I debated at 3 a.m. whether to get up after just two hours sleep to drive out to the space center to watch shuttle Discovery's departure. I've been dragging myself out there at ridiculous hours for the last 25 years and frankly it's annoying. But once more unto the breach, as Shakespeare put it.
Best decision I could have made. Unlike my grim thoughts yesterday, it felt fine, good even, to have the shuttle on its way. "Well done, Discovery," I think as the spaceplane and its 747 carrier jet glide down the runway, one last time. "Good-bye."
I'm reminded again that the shuttle program could have had a different ending. It could have ended in the ocean, like Challenger, one of the two ships that didn't make it to a retirement home, to inspire stories in new generations. Or be scattered across Texas, like Columbia, the other shuttle lost in service.
On the bus back to the press site yesterday someone asked me if I knew if the Smithsonian was going to spruce up the shuttle a bit before putting it on display. The idea quells me. Destroy evidence of 39 spaceflights? Really? Aren’t the miscolorations and scars exactly the point of why Discovery is going to a museum?
I watched the shuttle depart this morning standing next to the director of the Kennedy Space Center, Bob Cabana, a retired Marine Corps colonel and four-time shuttle astronaut himself now tasked with transforming NASA's biggest piece of real estate into a multi-user spaceport.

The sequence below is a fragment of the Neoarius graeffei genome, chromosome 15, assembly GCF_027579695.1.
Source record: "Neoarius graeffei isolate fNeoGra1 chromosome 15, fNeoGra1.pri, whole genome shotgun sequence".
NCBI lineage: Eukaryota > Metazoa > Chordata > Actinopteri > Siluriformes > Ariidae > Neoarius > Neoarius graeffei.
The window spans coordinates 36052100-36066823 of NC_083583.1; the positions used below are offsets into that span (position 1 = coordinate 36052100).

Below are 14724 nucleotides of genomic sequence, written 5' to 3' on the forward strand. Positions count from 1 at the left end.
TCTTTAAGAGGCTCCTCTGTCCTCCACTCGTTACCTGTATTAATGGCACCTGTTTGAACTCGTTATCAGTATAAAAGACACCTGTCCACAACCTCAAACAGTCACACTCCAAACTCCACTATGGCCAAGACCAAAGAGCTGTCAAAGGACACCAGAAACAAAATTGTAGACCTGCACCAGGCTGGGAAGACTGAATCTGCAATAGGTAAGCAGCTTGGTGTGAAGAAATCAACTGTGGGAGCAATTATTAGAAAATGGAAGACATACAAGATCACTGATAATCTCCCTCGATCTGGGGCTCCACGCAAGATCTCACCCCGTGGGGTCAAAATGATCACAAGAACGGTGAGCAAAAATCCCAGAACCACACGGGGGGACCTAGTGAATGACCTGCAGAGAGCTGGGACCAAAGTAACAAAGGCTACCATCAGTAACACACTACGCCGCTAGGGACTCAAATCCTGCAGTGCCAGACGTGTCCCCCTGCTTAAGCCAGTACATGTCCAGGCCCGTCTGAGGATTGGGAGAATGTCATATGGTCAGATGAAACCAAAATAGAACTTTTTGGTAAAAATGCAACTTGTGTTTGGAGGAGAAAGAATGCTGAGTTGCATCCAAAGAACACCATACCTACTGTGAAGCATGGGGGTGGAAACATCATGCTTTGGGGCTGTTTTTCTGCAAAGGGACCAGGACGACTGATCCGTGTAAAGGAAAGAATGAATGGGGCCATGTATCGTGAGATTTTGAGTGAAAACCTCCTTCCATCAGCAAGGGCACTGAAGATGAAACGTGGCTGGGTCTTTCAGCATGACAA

Bob is wearing a slightly faded red polo shirt, embroidered with a very low shuttle mission number — STS-41 — his first space crew.
Did you have to dig down deep in your closet for that?” I ask.
"Yes, actually," he replies, and goes on to explain his organizational system for former crew attire.
He's quiet and slightly tense watching for Discovery to reappear on the horizon, heading for a farewell flyover the Kennedy Space Center. We watch her sweep over the runway, flying much faster now than the achingly slow takeoff atop the massive 747 shortly after dawn. We're used to seeing the shuttle leave town much more quickly.
The 747 pilots dogleg past the massive Vehicle Assembly Building, where a cadre of photographers are perched, and head out of view. Cabana looks a little relieved.
Shortly after 11 a.m., the duo make a splashy arrival at Washington Dulles International Airport. Discovery's new home is the Steven F. Udvar-Hazy Center in Chantilly, Va., an annex of the Smithsonian's National Air and Space Museum.
Two more spaceships will follow Discovery to different retirement homes — Endeavour is scheduled to leave in September for Los Angeles, where she’ll take up residence at the California Science Center. Atlantis will skip the plane ride and be towed 12 miles down road to the Kennedy Space Center Visitor Complex.
As for us space reporters? Well, there is new stuff coming up, including a test flight of one of two new space freighters NASA has hired to fly cargo to the international space station. If things work out as planned, NASA wants to buy rides this way for its astronauts as well.
Concurrently, the agency wants to use the money it previously spent on the shuttle program to design, build and fly a new rocket and capsule for travel beyond the space station's orbit. That's farther down the road, but laying the groundwork, literally, is what Cabana's job is all about now.
So, live long and prosper in your new home, Discovery. If androids dream of electric sheep, you will never stop flying.
Image: Discovery , riding on top of a 747 jet carrier, flies over the Washington D.C. skyline as seen from aboard a NASA T-38 jet flying alongside the pair. Credit: Robert Markowitz/NASA